Basic Fundamentals of Baseball
The basic fundamentals of baseball are the building blocks of the game. A successful player must be able to hit the ball, field the ball, throw it and run the bases. Hitting with power is a bonus, but many standout players have not had the ability to drive the ball over the fence consistently.
The aspect of baseball that draws many young players to the game is the idea of hitting a baseball squarely. Whether they have seen a professional player do it on television or watched other players in person, hitting the ball is the essence of baseball for many people. In order to hit the ball consistently, a batter must take a solid stance in the batter's box with his left shoulder--for a right-handed hitter--facing the pitcher. (It is the opposite for a left-handed hitter.) The bat is held over the right shoulder, the knees are bent and the bulk of the player's weight on the back leg. As the pitch arrives, the batter must time his swing so the bat passes over the plate at the same time as the ball and makes contact. The batter's weight and momentum move forward at the same time, and the swing continues with a follow-through after contact.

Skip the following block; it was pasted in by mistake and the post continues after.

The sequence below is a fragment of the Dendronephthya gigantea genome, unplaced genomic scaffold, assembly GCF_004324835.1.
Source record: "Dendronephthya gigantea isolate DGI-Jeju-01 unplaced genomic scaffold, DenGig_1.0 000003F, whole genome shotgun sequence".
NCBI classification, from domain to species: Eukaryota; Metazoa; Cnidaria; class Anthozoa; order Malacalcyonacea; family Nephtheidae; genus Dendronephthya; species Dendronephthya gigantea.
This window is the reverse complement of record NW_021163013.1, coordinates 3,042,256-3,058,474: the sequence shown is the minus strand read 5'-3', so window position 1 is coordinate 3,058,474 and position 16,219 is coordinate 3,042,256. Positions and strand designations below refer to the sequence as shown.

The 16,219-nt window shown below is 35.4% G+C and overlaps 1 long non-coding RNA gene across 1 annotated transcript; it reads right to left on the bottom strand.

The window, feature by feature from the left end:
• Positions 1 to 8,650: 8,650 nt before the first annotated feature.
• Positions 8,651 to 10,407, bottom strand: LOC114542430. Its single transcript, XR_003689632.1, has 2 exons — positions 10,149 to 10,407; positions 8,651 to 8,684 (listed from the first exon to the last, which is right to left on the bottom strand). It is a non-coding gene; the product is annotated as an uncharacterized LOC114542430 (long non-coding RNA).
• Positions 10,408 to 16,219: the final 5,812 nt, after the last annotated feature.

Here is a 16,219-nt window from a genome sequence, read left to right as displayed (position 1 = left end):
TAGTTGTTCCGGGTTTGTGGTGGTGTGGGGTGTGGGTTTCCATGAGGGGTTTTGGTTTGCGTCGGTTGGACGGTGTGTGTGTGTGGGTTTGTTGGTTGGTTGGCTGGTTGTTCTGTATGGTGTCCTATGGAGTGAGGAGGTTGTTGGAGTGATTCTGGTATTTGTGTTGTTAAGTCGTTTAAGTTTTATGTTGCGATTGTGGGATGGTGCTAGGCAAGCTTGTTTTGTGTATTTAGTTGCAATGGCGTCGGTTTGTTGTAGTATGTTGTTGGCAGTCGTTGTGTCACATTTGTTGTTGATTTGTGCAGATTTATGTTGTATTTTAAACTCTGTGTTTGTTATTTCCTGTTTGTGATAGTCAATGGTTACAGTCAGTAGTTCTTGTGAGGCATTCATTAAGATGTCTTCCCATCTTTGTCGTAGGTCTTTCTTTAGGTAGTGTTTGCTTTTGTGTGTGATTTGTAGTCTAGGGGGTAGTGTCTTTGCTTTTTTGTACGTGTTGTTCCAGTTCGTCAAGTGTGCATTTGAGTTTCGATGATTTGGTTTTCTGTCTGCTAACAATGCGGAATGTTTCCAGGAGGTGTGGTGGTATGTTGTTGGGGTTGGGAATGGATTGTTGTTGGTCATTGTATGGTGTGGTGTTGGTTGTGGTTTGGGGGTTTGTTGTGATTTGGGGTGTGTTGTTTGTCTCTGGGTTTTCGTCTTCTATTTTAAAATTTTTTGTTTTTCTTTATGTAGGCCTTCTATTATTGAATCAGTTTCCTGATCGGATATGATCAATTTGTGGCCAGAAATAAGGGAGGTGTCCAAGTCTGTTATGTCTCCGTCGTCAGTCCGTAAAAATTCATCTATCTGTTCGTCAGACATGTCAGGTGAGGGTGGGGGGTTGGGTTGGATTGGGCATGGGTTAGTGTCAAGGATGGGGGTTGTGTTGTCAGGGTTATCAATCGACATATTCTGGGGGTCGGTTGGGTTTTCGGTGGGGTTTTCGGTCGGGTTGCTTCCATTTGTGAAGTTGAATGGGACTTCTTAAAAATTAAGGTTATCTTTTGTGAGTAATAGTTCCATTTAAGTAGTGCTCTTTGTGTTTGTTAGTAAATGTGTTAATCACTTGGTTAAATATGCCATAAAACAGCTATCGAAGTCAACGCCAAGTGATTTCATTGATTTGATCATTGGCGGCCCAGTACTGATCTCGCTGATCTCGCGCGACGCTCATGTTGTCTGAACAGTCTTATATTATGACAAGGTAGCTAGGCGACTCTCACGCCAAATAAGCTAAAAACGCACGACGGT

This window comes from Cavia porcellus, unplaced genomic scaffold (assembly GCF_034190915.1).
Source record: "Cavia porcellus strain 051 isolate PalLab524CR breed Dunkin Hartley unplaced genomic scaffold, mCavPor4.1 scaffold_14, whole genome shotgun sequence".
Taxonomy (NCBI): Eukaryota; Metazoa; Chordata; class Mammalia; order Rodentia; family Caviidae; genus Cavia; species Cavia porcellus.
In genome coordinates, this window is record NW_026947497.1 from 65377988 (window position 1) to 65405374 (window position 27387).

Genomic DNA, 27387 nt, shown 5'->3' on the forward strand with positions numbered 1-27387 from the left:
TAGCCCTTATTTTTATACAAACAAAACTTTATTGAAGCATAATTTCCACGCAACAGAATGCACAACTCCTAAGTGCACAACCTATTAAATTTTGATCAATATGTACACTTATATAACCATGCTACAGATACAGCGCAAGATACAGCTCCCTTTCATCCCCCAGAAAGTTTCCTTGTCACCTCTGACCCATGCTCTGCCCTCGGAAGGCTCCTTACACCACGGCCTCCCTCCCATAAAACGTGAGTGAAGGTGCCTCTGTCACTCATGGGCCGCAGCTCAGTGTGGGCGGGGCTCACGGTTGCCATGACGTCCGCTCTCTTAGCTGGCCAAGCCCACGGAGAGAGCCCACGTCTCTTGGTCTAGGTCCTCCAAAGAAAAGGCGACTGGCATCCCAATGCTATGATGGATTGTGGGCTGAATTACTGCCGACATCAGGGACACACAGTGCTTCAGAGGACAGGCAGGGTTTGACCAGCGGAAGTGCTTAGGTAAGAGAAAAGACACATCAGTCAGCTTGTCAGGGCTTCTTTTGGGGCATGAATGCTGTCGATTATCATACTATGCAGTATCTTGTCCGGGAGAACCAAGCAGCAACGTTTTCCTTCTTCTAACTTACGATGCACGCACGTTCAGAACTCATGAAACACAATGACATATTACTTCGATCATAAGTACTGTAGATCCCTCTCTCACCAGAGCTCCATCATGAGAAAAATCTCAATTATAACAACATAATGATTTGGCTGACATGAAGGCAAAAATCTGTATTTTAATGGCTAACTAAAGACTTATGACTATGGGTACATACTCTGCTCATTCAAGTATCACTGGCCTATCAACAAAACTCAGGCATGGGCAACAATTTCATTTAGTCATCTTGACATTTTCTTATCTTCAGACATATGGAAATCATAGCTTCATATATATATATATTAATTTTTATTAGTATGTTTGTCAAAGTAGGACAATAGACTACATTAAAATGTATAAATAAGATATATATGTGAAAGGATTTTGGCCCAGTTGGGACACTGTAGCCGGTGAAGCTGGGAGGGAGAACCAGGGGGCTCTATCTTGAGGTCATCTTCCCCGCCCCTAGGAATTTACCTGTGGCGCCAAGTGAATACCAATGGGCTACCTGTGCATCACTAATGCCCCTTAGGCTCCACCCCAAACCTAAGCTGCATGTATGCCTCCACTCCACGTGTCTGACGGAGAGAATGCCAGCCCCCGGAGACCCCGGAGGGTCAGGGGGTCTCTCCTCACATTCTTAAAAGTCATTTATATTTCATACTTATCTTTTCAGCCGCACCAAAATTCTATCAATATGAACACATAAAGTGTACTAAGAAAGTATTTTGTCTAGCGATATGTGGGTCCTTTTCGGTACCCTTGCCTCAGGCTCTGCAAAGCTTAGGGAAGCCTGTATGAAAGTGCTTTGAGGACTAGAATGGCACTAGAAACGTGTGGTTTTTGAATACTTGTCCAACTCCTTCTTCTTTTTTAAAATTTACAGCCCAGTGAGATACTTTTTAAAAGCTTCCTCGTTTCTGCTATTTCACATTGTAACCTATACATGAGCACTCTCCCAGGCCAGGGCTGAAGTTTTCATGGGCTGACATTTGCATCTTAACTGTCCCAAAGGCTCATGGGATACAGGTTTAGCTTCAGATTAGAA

The key to fielding a baseball is getting your body squarely in front of the ball. When fielding a ball that comes in below waist level, the fingers of the glove must be on or near the ground. The fielder must then react to the movement of the ball, which can be unpredictable. When the ball comes in at waist level or higher, the glove fingers should point upward and the glove should be positioned in anticipation of where the ball will be when it is within reach. Use your throwing hand to help secure the ball after it hits the glove.
Place the ball in your dominant hand and extend your forefinger and middle finger on top of the ball, with your thumb underneath. Bring the ball up to ear level, step forward with your opposite foot and bring your arm forward and snap your wrist to propel the ball toward the target. Bring your dominant leg forward to follow through with the throwing motion.
A good baserunner does not have to depend on speed to be effective. Speed will help a baserunner, but only if he understands how to run the bases. Baserunners must aim to touch the inside corner of the base and make a sharp turn toward the next base, which ensures the shortest distance is taken between bases. Baserunning ability also comes from understanding the circumstances of the game, such as whether your team is ahead or behind, the skill level of upcoming batters and the arm strength of the opponent's outfielders.
A baseball player who masters the fundamentals is a valuable part of any team. A player who can hit, field, throw and run has a chance to influence the outcome of the game in a variety of ways, much more so than a player who has strong skills in one fundamental but is weak in the others.
Steve Silverman is an award-winning writer, covering sports since 1980. Silverman authored The Minnesota Vikings: The Good, The Bad and The Ugly and Who's Better, Who's Best in Football -- The Top 60 Players of All-Time, among others, and placed in the Pro Football Writers of America awards three times. Silverman holds a Master of Science in journalism from the Medill School of Journalism.